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The University has moved into its "red" phase in response to the coronavirus (COVID-19) outbreak. All University staff, except those needed for business-critical activity, are now working remotely. Please contact us by email until further notice.

Department of Biochemistry

The Hopkins Building, Department of Biochemistry.

Almost a week has gone by since the Department and University engaged a full lock down. It is difficult to believe that such an eventuality felt unthinkable only a week earlier. That seems a long time ago now.

I hope you are all managing in your various homes and are following the government instructions not to venture out more than is absolutely necessary. That is the only way we can pause the infection rate and spread it over a sufficient amount of time to not wipe out our health service.

Nonetheless, I am especially concerned about those who are far from home and whose families reside in other parts of the world. International travel is now almost impossible, so I guess most of our international colleagues must remain in the UK for the duration – however long that might be. I understand how stressful this is for all concerned, but at least many of us have access to various internet-based forms of communication. Right now, I find just keeping track of which application – WhatsApp, FaceTime, Skype, Teams, Zoom, Instagram, House Party (OK, I've not tried that last one!) – to use with which relative/friend/work group is daunting enough.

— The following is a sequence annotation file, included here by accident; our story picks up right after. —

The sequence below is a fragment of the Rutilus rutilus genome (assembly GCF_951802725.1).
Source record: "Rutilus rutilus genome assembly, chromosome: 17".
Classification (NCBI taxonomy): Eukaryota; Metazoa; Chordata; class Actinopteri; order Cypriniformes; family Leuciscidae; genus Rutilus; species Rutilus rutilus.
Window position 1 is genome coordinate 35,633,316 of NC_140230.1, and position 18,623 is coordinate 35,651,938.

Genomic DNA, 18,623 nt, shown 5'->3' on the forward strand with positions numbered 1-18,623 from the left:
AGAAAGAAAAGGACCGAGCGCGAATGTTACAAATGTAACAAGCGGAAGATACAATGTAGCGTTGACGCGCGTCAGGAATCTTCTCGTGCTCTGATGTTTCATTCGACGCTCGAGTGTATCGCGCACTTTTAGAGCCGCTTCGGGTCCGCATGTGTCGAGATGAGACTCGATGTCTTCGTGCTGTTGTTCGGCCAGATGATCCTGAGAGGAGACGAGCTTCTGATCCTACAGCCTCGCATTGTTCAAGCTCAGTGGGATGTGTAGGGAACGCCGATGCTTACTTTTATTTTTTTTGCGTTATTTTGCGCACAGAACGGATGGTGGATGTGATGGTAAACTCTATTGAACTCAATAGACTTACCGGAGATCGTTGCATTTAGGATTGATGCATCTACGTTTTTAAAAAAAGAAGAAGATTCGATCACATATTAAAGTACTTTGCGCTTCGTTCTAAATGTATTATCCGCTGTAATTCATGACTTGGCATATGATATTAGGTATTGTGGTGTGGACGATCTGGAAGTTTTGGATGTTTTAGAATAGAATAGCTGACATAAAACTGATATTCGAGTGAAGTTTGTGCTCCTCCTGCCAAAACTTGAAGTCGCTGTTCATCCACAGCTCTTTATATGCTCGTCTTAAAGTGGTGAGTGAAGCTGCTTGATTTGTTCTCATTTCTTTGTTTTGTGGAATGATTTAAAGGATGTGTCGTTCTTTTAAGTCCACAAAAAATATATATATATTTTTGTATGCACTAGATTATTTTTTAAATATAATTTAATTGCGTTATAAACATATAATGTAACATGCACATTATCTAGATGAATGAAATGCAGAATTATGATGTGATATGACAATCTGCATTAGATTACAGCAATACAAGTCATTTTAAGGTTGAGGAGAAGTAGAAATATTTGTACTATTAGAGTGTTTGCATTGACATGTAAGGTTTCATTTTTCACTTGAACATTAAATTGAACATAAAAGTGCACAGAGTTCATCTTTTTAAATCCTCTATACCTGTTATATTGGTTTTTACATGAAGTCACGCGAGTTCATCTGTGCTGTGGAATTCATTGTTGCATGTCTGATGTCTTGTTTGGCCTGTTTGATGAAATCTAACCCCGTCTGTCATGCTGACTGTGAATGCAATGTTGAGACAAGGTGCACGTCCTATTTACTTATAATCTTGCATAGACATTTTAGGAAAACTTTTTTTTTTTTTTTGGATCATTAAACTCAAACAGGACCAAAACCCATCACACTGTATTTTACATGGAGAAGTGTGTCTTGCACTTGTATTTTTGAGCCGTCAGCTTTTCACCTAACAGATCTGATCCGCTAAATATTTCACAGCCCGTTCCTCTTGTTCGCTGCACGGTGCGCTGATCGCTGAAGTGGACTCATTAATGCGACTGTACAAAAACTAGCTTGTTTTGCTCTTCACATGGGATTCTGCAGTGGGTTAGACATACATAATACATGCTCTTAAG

The forced transition from mobile and socially active lifestyles to sedentary and very limited social interaction is hard on us all – it is unnerving and its impact cumulative. At least the weather has been clement thus far, so I hope everyone who can is taking the hour's exercise outside and is enjoying the sunshine. After the dark Northern European winter, it is a good idea to get some limited sun exposure while you can and build up your vitamin D reserves to potentiate your adaptive and innate immunity.


Green, Amber and Red?

You may have heard last week of the University's transition from its normal status of 'Green' through to 'Amber' and finally to 'Red' in response to the COVID-19 crisis. This 'RAG' classification is derived from traffic lights where 'Green' signifies all is going well and is progressing as planned; 'Amber' indicates the existence of potential issues for which assistance or special measures might be needed; 'Red' indicates the existence of exigent problems that require urgent attention to stabilise and/or resolve them.

The University's Emergency Management Plan (UEMP) operates at an institution-wide level and is devolved into various teams that cover Strategic (Gold), Tactical (Silver) and Operational (Bronze) matters. This organisation mirrors that used in local and national emergency services.